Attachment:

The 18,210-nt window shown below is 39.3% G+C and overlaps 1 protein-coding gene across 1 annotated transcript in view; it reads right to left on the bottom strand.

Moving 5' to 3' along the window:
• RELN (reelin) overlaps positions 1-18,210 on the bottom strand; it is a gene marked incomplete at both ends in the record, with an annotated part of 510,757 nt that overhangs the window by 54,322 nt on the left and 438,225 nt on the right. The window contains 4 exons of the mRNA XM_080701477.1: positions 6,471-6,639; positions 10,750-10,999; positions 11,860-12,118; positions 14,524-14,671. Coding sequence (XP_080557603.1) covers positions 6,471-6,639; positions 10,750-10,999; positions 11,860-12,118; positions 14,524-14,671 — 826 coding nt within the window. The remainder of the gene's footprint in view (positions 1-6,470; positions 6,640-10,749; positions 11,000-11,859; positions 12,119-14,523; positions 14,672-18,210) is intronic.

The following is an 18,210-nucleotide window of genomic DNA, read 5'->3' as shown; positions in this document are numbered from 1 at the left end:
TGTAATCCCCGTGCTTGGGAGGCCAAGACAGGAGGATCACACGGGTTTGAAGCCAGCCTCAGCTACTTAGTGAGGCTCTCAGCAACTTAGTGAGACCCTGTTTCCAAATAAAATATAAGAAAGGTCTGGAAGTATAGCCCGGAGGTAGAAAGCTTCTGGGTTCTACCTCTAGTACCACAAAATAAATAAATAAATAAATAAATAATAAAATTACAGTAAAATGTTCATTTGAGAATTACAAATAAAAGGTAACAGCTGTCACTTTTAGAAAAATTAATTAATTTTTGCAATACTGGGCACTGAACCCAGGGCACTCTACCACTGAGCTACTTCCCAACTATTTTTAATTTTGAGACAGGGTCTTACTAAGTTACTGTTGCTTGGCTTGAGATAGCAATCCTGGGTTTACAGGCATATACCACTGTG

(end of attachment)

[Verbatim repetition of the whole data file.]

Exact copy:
The 18,210-nt window shown below is 39.3% G+C and overlaps 1 protein-coding gene across 1 annotated transcript in view; it reads right to left on the bottom strand.

Moving 5' to 3' along the window:
• RELN (reelin) overlaps positions 1-18,210 on the bottom strand; it is a gene marked incomplete at both ends in the record, with an annotated part of 510,757 nt that overhangs the window by 54,322 nt on the left and 438,225 nt on the right. The window contains 4 exons of the mRNA XM_080701477.1: positions 6,471-6,639; positions 10,750-10,999; positions 11,860-12,118; positions 14,524-14,671. Coding sequence (XP_080557603.1) covers positions 6,471-6,639; positions 10,750-10,999; positions 11,860-12,118; positions 14,524-14,671 — 826 coding nt within the window. The remainder of the gene's footprint in view (positions 1-6,470; positions 6,640-10,749; positions 11,000-11,859; positions 12,119-14,523; positions 14,672-18,210) is intronic.

The following is an 18,210-nucleotide window of genomic DNA, read 5'->3' as shown; positions in this document are numbered from 1 at the left end:
TGTAATCCCCGTGCTTGGGAGGCCAAGACAGGAGGATCACACGGGTTTGAAGCCAGCCTCAGCTACTTAGTGAGGCTCTCAGCAACTTAGTGAGACCCTGTTTCCAAATAAAATATAAGAAAGGTCTGGAAGTATAGCCCGGAGGTAGAAAGCTTCTGGGTTCTACCTCTAGTACCACAAAATAAATAAATAAATAAATAAATAATAAAATTACAGTAAAATGTTCATTTGAGAATTACAAATAAAAGGTAACAGCTGTCACTTTTAGAAAAATTAATTAATTTTTGCAATACTGGGCACTGAACCCAGGGCACTCTACCACTGAGCTACTTCCCAACTATTTTTAATTTTGAGACAGGGTCTTACTAAGTTACTGTTGCTTGGCTTGAGATAGCAATCCTGGGTTTACAGGCATATACCACTGTG